Practice makes a liar perfect! According to a new study, after only 20 minutes of practice, liars can become almost indistinguishable from truth-tellers. The study from Northwestern University found that after training for a short period of time, fibbers can maintain their lies just as easily as their truths when asked about them. Moreover, they became more natural when they speak, slipping up on their truths just as much as their lies.
“After a short time of training, people can be very efficient at lying. The difference between lying and being honest has been eliminated after the training,” said Xioaqing Hu, the study’s co-author.
The study asked 16 people to remember three fake facts about themselves: a new name, a new date of birth and a new hometown.
The volunteers were then asked whether or not a specific fact about them was true, for instance, ‘Is your hometown Detroit?’ Responders would press a ‘yes’ or ‘no’ button in front of them to input their answers.
Researchers then asked a portion of the study, designated ‘liars,’ to press ‘yes’ whenever the fake fact about them came up and ‘no’ whenever the true ones did. Though at first, these subjects had a more difficult time answering, after about 270 trials or 20 minutes, researchers found that they became indistinguishable from truth-tellers based on accuracy and response time. “We think that, psychologically, the people basically learned that this is not me and the fake identity is me,” Hu said.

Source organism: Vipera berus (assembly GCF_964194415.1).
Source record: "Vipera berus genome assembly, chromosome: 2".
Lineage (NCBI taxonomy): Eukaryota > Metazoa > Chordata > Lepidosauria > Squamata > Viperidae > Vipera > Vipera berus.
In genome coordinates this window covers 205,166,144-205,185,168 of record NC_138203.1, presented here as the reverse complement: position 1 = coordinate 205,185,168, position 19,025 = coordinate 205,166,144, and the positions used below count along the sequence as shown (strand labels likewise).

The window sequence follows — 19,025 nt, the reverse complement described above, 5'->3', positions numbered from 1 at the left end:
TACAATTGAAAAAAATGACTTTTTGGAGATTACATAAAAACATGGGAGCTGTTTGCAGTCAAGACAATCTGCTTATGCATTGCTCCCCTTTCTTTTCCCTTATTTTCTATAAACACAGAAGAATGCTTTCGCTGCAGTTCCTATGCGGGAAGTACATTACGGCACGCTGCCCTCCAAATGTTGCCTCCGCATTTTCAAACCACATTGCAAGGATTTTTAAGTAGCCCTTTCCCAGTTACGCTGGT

Researchers said the results of this study help to show that time can help compensate for the brain’s natural instinct to tell the truth.
The reason why lying is so difficult is that it requires an incredible amount of brainpower, since a person must think about contradictory information when telling a lie. Thus, he must suppress the natural desire to the tell the truth.
“Lying is a difficult, because honesty is the default communication mode,” Hu said.
Hu added that once practice has been introduced, people are able to suppress that instinct and so lie much more convincingly.
Hu and his colleagues are now looking to see what kind of effects practising lies will have on people taking polygraph tests. They want to determine whether such machines will be able to identify practised deception or not.